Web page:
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'Ringing in the ear' may respond to alcoholism drug

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A new study suggests that a drug used to treat alcoholism also can help patients suffering from tinnitus, the "ringing in the ears" that makes life miserable for many people.

Nearly 90 percent of a small group of people with tinnitus reported substantial relief after taking the drug acamprosate, according to otolaryngologists at the Federal University of Rio de Janeiro in Brazil.

"In 47.8 percent of the cases, we found relief higher than 50 percent," the researchers report. "The incidence of side effects was low."

The researchers attribute acamprosate's success to its effect on glutamate, an amino acid that stimulates activity of the nervous system. Their theory is that tinnitus is caused by disruptions in the same glutamate pathways that are involved in addiction to alcohol.

Acamprosate, marketed as Campral by the French company Lipha Pharmaceuticals, is widely used in Europe and was approved last year by the Food and Drug Administration as a treatment for alcohol dependence.

The researchers' findings are to be presented at the American Academy of Otolaryngology's annual meeting, which will start on Sept. 25 in Los Angeles.

The results and the theory behind them are viewed with caution, however, by Robert L. Folmer, chief of clinical services at the tinnitus clinic of the Oregon Health & Science University in Portland.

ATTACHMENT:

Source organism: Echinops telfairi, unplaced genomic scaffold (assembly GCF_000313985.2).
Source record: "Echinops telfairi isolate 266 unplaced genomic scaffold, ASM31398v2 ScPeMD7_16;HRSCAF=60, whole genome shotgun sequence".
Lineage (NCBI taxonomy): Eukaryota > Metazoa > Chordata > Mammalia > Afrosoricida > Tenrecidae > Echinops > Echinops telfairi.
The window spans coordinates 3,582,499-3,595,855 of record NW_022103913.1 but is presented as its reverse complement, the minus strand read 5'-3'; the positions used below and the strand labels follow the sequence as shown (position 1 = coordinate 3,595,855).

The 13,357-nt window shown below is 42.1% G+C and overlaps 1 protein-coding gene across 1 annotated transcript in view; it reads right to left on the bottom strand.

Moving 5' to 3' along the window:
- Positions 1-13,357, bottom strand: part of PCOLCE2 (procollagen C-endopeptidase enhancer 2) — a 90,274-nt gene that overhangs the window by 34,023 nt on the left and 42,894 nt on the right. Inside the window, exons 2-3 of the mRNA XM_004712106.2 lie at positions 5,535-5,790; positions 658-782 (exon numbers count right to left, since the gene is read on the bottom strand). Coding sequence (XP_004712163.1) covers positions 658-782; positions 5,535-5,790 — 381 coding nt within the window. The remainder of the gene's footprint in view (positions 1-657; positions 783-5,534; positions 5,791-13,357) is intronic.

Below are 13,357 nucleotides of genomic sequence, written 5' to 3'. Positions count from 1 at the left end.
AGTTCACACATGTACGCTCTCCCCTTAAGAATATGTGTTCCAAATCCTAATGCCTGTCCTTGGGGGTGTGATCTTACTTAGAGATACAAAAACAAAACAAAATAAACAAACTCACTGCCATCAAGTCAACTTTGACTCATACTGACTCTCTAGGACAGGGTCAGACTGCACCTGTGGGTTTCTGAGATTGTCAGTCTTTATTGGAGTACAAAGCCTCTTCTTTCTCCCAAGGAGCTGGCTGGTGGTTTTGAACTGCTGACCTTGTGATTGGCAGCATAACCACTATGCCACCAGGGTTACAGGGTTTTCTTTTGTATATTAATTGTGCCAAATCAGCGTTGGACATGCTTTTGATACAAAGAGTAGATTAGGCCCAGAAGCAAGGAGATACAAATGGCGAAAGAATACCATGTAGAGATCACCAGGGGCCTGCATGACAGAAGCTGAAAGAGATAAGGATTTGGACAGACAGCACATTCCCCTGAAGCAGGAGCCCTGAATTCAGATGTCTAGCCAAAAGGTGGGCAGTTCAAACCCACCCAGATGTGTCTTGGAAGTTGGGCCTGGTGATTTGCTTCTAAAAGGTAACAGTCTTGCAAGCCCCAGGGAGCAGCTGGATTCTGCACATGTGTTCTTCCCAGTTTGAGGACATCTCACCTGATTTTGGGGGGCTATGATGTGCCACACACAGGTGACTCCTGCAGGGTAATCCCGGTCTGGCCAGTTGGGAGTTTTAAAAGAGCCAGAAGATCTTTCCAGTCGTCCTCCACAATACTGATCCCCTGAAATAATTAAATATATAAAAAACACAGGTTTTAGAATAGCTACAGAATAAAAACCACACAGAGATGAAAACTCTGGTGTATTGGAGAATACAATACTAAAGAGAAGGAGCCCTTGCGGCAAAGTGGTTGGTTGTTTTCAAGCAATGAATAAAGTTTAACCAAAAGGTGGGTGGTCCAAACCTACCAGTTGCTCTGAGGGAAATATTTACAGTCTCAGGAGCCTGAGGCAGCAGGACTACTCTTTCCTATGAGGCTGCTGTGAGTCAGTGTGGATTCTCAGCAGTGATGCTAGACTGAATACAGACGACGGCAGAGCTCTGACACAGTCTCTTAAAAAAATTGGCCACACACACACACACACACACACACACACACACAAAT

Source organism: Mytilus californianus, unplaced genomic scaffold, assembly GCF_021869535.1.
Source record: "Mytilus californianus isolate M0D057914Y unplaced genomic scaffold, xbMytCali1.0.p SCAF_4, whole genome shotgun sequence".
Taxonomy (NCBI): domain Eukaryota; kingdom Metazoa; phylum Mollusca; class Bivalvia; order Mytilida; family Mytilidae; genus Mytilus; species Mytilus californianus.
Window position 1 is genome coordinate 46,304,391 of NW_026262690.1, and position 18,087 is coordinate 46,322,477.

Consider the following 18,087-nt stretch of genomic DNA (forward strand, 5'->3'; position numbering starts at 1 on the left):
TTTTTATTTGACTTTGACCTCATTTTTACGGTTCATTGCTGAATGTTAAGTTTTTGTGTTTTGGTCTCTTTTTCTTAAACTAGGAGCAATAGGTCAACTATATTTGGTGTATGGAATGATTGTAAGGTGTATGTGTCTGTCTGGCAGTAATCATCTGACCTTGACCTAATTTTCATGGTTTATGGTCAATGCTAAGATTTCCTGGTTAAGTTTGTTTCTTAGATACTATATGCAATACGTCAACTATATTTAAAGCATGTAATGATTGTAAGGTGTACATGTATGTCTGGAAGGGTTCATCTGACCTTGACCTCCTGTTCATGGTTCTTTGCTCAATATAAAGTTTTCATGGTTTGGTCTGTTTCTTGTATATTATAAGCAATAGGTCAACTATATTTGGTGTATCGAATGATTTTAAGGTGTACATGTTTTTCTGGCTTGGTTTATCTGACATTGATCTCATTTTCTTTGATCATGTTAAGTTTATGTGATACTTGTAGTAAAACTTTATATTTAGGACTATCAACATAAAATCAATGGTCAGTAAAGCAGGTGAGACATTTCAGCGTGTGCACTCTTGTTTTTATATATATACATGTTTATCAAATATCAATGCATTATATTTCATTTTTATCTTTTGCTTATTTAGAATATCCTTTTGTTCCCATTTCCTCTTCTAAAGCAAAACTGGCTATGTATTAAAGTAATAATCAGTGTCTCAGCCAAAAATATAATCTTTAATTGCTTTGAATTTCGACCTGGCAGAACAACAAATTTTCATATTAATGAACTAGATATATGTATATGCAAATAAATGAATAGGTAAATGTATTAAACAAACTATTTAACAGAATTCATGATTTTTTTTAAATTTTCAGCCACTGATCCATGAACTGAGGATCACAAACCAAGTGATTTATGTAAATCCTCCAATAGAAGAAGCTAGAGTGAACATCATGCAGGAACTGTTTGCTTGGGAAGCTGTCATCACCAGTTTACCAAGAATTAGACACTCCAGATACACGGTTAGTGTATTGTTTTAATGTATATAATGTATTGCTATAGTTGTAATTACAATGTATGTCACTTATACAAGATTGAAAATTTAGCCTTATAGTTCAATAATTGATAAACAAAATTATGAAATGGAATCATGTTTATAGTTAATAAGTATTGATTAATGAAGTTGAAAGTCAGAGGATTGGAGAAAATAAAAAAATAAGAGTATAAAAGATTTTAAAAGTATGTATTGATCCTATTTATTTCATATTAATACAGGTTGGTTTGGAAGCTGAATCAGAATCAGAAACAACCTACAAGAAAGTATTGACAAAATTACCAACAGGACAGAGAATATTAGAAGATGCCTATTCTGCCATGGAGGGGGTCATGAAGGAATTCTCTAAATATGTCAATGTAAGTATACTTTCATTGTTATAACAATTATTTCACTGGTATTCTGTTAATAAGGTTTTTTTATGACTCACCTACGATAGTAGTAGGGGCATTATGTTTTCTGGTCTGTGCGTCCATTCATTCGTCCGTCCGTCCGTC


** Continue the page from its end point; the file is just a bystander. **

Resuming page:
"Over the years many different drug treatments have been tried for tinnitus," Folmer says. "The first reports are almost universally positive, but as time goes on you often don't hear about the drug being used again. I'm a bit skeptical about these early reports."

It's likely that the drug is effective against tinnitus because it quiets activity of GABA, which stimulates activity of the nervous system, Folmer says. Many people with tinnitus have trouble sleeping, and acamprosate may help them by making them drowsy.

"Other drugs that are antagonists to glutamate haven't worked out well," Folmer says.

Robert F. Burkard, a professor in the University of Buffalo's department of communicative disorders and sciences and otolaryngology, and Richard Salvi, director of the university's Center for Hearing and Deafness -- who is also chairman of the American Tinnitus Association's scientific advisory committee -- also point to problems in the study.

There were relatively few people in the study, they point out in a joint statement, with only 25 getting the drug.

"It is possible that patients could recognize when they were taking the drug due to its side effects," the two say. In addition, "the metrics for assessing tinnitus improvement are not clearly described" and "as with all drug studies, this needs to be replicated in other laboratories or clinical settings."

Despite all those caveats, however, Salvi and Burkard say, "the results in the paper are encouraging."

If acamprosate were proven to be effective for tinnitus, Folsom says, it would be a first.

"We don't recommend any medications," he says, "because we haven't found any that are particularly effective."

The Oregon clinic was the first of its kind, Folsom adds, "and so far we have found no quick fix."

(The HealthDay Web site is at

c.2005 HealthDay News

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